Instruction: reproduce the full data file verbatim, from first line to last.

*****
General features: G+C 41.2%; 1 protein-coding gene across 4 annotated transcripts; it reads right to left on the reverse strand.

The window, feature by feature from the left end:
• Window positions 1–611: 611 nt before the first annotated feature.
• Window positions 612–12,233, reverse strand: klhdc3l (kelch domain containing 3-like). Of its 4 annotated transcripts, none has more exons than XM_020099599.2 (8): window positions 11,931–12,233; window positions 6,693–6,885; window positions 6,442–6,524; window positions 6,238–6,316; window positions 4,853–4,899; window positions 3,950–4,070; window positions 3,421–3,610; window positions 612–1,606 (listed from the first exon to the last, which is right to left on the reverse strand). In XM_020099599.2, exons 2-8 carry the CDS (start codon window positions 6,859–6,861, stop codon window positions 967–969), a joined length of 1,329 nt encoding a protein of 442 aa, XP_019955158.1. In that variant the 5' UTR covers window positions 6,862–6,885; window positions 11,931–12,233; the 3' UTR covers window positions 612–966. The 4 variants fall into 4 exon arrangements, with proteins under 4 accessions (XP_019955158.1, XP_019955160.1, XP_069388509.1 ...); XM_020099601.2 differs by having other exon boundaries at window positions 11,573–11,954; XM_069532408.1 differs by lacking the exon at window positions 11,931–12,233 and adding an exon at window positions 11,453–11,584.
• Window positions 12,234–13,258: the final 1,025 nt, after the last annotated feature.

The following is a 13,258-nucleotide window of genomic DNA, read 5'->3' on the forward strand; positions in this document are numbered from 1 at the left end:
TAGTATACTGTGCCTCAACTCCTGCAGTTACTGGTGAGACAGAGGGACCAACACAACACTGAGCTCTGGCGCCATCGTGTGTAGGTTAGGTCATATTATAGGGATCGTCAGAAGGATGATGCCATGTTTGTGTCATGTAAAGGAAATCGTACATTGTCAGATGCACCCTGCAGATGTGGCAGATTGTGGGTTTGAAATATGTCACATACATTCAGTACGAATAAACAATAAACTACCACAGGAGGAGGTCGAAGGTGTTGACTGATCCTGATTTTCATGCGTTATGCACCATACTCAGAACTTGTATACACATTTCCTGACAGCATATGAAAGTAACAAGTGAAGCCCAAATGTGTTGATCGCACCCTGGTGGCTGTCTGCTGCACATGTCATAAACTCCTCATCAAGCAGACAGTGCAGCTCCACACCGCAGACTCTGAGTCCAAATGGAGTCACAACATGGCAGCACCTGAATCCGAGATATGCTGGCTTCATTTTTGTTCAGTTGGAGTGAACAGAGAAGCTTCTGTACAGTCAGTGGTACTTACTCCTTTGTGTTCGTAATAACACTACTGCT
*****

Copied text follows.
General features: G+C 41.2%; 1 protein-coding gene across 4 annotated transcripts; it reads right to left on the reverse strand.

The window, feature by feature from the left end:
• Window positions 1–611: 611 nt before the first annotated feature.
• Window positions 612–12,233, reverse strand: klhdc3l (kelch domain containing 3-like). Of its 4 annotated transcripts, none has more exons than XM_020099599.2 (8): window positions 11,931–12,233; window positions 6,693–6,885; window positions 6,442–6,524; window positions 6,238–6,316; window positions 4,853–4,899; window positions 3,950–4,070; window positions 3,421–3,610; window positions 612–1,606 (listed from the first exon to the last, which is right to left on the reverse strand). In XM_020099599.2, exons 2-8 carry the CDS (start codon window positions 6,859–6,861, stop codon window positions 967–969), a joined length of 1,329 nt encoding a protein of 442 aa, XP_019955158.1. In that variant the 5' UTR covers window positions 6,862–6,885; window positions 11,931–12,233; the 3' UTR covers window positions 612–966. The 4 variants fall into 4 exon arrangements, with proteins under 4 accessions (XP_019955158.1, XP_019955160.1, XP_069388509.1 ...); XM_020099601.2 differs by having other exon boundaries at window positions 11,573–11,954; XM_069532408.1 differs by lacking the exon at window positions 11,931–12,233 and adding an exon at window positions 11,453–11,584.
• Window positions 12,234–13,258: the final 1,025 nt, after the last annotated feature.

The following is a 13,258-nucleotide window of genomic DNA, read 5'->3' on the forward strand; positions in this document are numbered from 1 at the left end:
TAGTATACTGTGCCTCAACTCCTGCAGTTACTGGTGAGACAGAGGGACCAACACAACACTGAGCTCTGGCGCCATCGTGTGTAGGTTAGGTCATATTATAGGGATCGTCAGAAGGATGATGCCATGTTTGTGTCATGTAAAGGAAATCGTACATTGTCAGATGCACCCTGCAGATGTGGCAGATTGTGGGTTTGAAATATGTCACATACATTCAGTACGAATAAACAATAAACTACCACAGGAGGAGGTCGAAGGTGTTGACTGATCCTGATTTTCATGCGTTATGCACCATACTCAGAACTTGTATACACATTTCCTGACAGCATATGAAAGTAACAAGTGAAGCCCAAATGTGTTGATCGCACCCTGGTGGCTGTCTGCTGCACATGTCATAAACTCCTCATCAAGCAGACAGTGCAGCTCCACACCGCAGACTCTGAGTCCAAATGGAGTCACAACATGGCAGCACCTGAATCCGAGATATGCTGGCTTCATTTTTGTTCAGTTGGAGTGAACAGAGAAGCTTCTGTACAGTCAGTGGTACTTACTCCTTTGTGTTCGTAATAACACTACTGCT